July 11-12, 1862

After much debate, the United States Congress approves the Second Confiscation Act.  It signals a major shift in Union policy toward the freeing of enslaved individuals who enter Union lines or are in occupied Union territory.[cxcvii]


July 12, 1862

President Lincoln asks senators and congressmen from the four Union border states to support gradual, compensated emancipation.  On July 14, the political leaders from these states reject Lincoln’s plan.[cxcviii]

President Lincoln appoints a United States Consul General for Haiti.[cxcix]


July 13, 1862

Lincoln discusses plans for general emancipation of slaves with cabinet members William H. Seward and Gideon Welles. [cc]  Welles recalls Lincoln saying that “It was a military necessity absolutely essential for the salvation of the Union,” and “that emancipation in Rebel areas must precede that in the border, not the other way around.”


July 14, 1862

Lincoln sends Congress draft of a bill to give Federal compensation to states who emancipate their slaves.  Congress does not act on this proposal.[cci]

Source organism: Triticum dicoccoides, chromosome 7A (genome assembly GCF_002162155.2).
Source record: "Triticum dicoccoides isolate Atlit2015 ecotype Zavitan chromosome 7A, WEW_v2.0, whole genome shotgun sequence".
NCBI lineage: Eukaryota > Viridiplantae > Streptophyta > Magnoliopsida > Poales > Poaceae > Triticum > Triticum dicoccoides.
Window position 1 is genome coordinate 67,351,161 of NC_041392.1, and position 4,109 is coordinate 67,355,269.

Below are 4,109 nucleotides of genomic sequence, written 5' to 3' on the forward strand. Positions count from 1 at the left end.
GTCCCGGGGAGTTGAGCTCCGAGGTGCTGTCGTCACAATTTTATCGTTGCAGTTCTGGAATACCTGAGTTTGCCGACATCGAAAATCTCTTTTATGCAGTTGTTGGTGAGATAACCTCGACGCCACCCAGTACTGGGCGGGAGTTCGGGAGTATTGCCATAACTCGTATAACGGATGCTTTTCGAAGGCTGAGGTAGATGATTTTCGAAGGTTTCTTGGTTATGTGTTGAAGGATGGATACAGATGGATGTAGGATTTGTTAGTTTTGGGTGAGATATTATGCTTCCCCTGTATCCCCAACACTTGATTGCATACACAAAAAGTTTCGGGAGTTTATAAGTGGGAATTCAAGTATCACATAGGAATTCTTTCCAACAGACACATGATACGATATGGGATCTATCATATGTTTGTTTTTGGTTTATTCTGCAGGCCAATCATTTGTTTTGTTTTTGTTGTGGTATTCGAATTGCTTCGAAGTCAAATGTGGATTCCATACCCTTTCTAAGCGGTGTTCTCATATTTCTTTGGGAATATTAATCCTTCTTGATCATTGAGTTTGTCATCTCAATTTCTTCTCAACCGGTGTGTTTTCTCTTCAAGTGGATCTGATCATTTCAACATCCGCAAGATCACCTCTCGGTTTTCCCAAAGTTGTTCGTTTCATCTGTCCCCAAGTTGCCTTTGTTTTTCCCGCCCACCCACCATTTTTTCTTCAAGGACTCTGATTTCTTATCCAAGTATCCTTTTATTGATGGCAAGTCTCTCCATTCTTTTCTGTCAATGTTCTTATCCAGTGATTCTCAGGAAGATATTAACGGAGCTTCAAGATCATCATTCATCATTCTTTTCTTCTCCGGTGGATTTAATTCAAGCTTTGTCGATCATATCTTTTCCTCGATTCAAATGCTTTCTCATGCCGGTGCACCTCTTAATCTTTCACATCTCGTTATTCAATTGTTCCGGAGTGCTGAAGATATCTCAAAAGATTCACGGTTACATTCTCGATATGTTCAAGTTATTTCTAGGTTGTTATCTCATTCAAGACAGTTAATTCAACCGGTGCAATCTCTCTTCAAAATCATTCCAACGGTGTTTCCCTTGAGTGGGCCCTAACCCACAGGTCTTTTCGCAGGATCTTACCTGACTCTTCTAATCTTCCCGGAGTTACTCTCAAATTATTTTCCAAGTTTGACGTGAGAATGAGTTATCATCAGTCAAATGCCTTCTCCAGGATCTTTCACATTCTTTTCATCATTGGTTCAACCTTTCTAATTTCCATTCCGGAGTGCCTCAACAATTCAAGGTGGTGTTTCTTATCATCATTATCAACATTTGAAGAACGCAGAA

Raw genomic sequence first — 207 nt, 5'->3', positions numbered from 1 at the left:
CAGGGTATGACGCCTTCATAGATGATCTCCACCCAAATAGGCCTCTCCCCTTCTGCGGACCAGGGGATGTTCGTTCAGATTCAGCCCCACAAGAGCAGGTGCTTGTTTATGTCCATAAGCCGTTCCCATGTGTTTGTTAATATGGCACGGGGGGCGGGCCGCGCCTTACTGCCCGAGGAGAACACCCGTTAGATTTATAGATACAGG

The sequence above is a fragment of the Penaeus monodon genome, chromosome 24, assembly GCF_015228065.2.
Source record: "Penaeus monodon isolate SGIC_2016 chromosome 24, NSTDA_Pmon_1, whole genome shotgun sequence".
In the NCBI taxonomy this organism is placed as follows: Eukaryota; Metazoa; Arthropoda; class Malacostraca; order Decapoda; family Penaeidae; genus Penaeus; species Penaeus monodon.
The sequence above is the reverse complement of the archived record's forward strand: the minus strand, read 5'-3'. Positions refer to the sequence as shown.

July 17, 1862

Congress enacts the Second Confiscation Act.  It is called “An Act to Suppress Insurrection, and to Punish Treason and Rebellion, to Seize and Confiscate Property of Rebels and for Other Purposes.”  This act grants freedom to slaves whose masters participated in the secession.[ccii]

Congress passes the Militia Act.  This act allows the U.S. Armed Forces to give employment to Blacks “in any military or naval service for which they may be found competent.”  Slaves who worked for the U.S. military are to be declared free.[cciii]


July 22, 1862

Abraham Lincoln submits a draft of the Emancipation Proclamation to his cabinet, to be effective July 1, 1863.  It declares that on January 1, 1863, “All persons held as slaves within any state or states [in Confederate control] shall then, thenceforward, and forever, be free.”  Abolition was to be immediate and with no compensation to the slaveholders.  The Secretary of War calls for it to be issued immediately.  Secretary of State Seward advises Lincoln not to issue it until after a major victory in the war.[cciv]

Lincoln issues executive order authorizing, “1. Military commanders may seize and use real property in rebel States for military purposes. 2. Military and naval commanders may employ as laborers persons of African descent, giving them reasonable wages for their labors. 3. Accounts of property of all kinds taken from owners shall be kept as basis for proper compensation.”[ccv]


July 25, 1862

President Lincoln promulgates the Confiscation Act of Congress.[ccvi]


July 28, 1862